Can Natural Thyroid Hormone Replacement Work For You?


Why aren’t I feeling better?

Desiccated thyroid is a natural hormone, made from the glands of pigs, that has been used for over a century to treat hypothyroidism. The first recorded treatment in North America was in 1891 by a woman who took it successfully for over 50 years.

Until a synthetic replacement was developed in 1927, natural thyroid hormone was the only replacement medication available. Most conventional medical doctors do not use natural hormones as an alternative to synthetic chemicals, even if you haven’t had success with your prescription.

After I radiated my thyroid, I was prescribed a thyroid replacement medication. I started on Synthroid right away, but it wasn’t long before I started feeling the effects of a thyroid gland that was no longer producing thyroid hormone. I tried the synthetic T4 thyroid replacement for several months before I finally understood that it wasn’t going to work for me. Though my conventional medical doctor and pharmacist tried to warn me not to try it, desiccated thyroid works MUCH better for me.

How Does It Work?

Natural thyroid replacement is taken from the gland of animals, usually pigs and sometimes cows. It contains T4, T3, T2, T1, iodine, and other minerals essential for your thyroid to function properly. Unlike synthetic medications, animal thyroid products give you the full spectrum of hormones needed to balance your thyroid. This works so well as a replacement because it’s easier for your body to absorb and utilize the bioidentical hormone than it is with a synthetic replacement.

Types of Natural Hormones Used

Desiccated thyroid is freeze-dried and powdered for use as a natural hormone replacement. It works by replacing thyroid hormones that your body doesn’t make on its own.

Armour Thyroid is one of the most common brands of natural thyroid hormone replacement prescriptions and has been in use for decades. There are little to no side effects, and it’s safe for children, adults, and the elderly.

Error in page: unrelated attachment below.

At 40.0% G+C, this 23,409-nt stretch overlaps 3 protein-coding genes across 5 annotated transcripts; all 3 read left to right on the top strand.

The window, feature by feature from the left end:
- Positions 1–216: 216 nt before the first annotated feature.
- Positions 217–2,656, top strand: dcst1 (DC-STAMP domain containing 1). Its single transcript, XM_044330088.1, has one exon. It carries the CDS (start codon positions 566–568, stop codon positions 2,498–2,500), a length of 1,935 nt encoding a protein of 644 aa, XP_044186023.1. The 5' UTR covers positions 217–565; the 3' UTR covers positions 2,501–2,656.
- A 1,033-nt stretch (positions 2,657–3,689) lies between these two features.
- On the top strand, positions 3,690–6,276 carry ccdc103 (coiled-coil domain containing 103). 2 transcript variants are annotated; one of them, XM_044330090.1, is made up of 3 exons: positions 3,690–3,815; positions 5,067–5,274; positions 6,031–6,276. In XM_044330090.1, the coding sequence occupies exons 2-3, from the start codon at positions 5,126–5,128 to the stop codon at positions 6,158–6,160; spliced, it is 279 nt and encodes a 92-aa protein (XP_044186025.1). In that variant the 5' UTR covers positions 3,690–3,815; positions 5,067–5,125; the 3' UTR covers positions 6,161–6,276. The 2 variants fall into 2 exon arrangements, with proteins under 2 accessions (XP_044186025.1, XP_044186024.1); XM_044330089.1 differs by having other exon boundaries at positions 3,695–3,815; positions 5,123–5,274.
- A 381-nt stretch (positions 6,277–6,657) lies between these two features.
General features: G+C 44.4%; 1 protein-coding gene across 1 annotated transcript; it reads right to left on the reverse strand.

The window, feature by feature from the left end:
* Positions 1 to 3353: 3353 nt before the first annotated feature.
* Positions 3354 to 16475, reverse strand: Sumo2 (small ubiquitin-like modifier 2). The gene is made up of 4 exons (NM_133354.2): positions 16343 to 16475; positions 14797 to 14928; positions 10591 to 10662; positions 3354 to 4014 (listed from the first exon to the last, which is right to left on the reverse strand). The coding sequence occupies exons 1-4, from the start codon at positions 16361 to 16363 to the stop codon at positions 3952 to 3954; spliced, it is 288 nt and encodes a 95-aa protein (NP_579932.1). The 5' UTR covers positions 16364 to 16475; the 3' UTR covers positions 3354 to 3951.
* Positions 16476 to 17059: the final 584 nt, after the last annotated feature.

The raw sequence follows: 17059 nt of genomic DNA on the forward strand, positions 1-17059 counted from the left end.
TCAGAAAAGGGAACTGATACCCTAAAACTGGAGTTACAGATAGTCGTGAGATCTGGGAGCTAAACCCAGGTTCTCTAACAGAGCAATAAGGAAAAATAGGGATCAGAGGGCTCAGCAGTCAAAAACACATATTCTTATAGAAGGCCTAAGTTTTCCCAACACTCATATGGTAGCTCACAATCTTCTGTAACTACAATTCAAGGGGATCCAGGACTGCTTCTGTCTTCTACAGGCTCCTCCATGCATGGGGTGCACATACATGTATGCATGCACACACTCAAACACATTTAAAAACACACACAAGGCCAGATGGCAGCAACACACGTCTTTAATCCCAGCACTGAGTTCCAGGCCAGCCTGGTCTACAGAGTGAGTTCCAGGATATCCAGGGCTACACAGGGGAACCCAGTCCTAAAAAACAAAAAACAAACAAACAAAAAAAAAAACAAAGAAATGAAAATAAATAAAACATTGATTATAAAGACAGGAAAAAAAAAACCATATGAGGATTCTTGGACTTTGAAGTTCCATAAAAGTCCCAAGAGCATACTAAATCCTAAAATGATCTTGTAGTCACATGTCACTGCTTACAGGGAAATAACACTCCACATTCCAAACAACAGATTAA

Bovine glandular thyroid is desiccated thyroid made from the glands of cows and is similar to those made from pigs. Like all natural thyroid replacement treatments, it contains T4, T3, T2, T1, iodine, and other minerals that help your body replace what’s missing.

How do I switch from Synthetic T4 to Desiccated Thyroid?

Levothyroixin is prescribed in micrograms (mcg), and desiccated thyroid is prescribed in milligrams (mg). A common dose of 75 mcg of synthetic T4 is roughly equivalent to 60 mg of desiccated thyroid. Therefore, as a general guideline you can multiply your T4 dosage by 0.8 to get a starting dose of desiccated thyroid in mg. For example, if you are taking 100 mcg of Synthroid, multiply 100 by 0.8 which gives you 80mg and you can start with that dose. You don’t have to gradually reduce your dose of Levothyroixin, you can simply stop your old medication and start taking the new hormone replacement.

Once you start the new medication, it is important to monitor your symptoms to be sure that the dosage is right for you. Some people are on a very high dose of synthetic hormone, and the equivalent dosage in a natural replacement can be way too high. Before starting a new medication, consult with your healthcare provider about natural thyroid hormone replacement strategies.

Dr. Jeda Boughton is a doctor of Chinese medicine in Vancouver BC, Canada, and the founder of the Natural Thyroid Health Program. She teaches women who suffer from thyroid disorders how to heal naturally through alternative medicine.

Jeda Boughton – who has written posts on Hypothyroid Treatment Vancouver BC – Natural Thyroid Treatment Doctor.

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Eymen February 18, 2016 at 6:24 am

my daughter is 12yr old and has TS. she’s got some hair loss. she has 1 patch about 5cms by 3cms and anoehtr 1cm round patch. She’s been diagnosed with alopicia areata. She saw a dermatologist 3 weeks ago and has started on a steroid lotion to see if it helps.Hair loss is a bit more common in women with TS although still it does not happen too often and is very rare in children with TS. With my daughter they are thinking it’s her immune system attacking the hair follicles.My daughters thyroid function is fine, it always has been she takes no medication for that. She started estrogen treatment about 8 months ago, oxandralone aged 8yrs and growth hormone aged 4 years. The alopicia started about 2 yrs ago but the hair grew back after 6 months, then about 1 yr ago came back in the same place but got bigger and showed no signs of coming back.Luckily she has really thick hair so the patches are not seen, she can’t have her hair in 2 pony tails or french braids though as it can be seen then. but down or 1 pony tail and it’s not seen..She had a blood test done with her last yearly blood tests to see if there was any reason for the loss but all tests came back normal. I guess we will just have to wait and see if the hair comes back or not Was this answer helpful?


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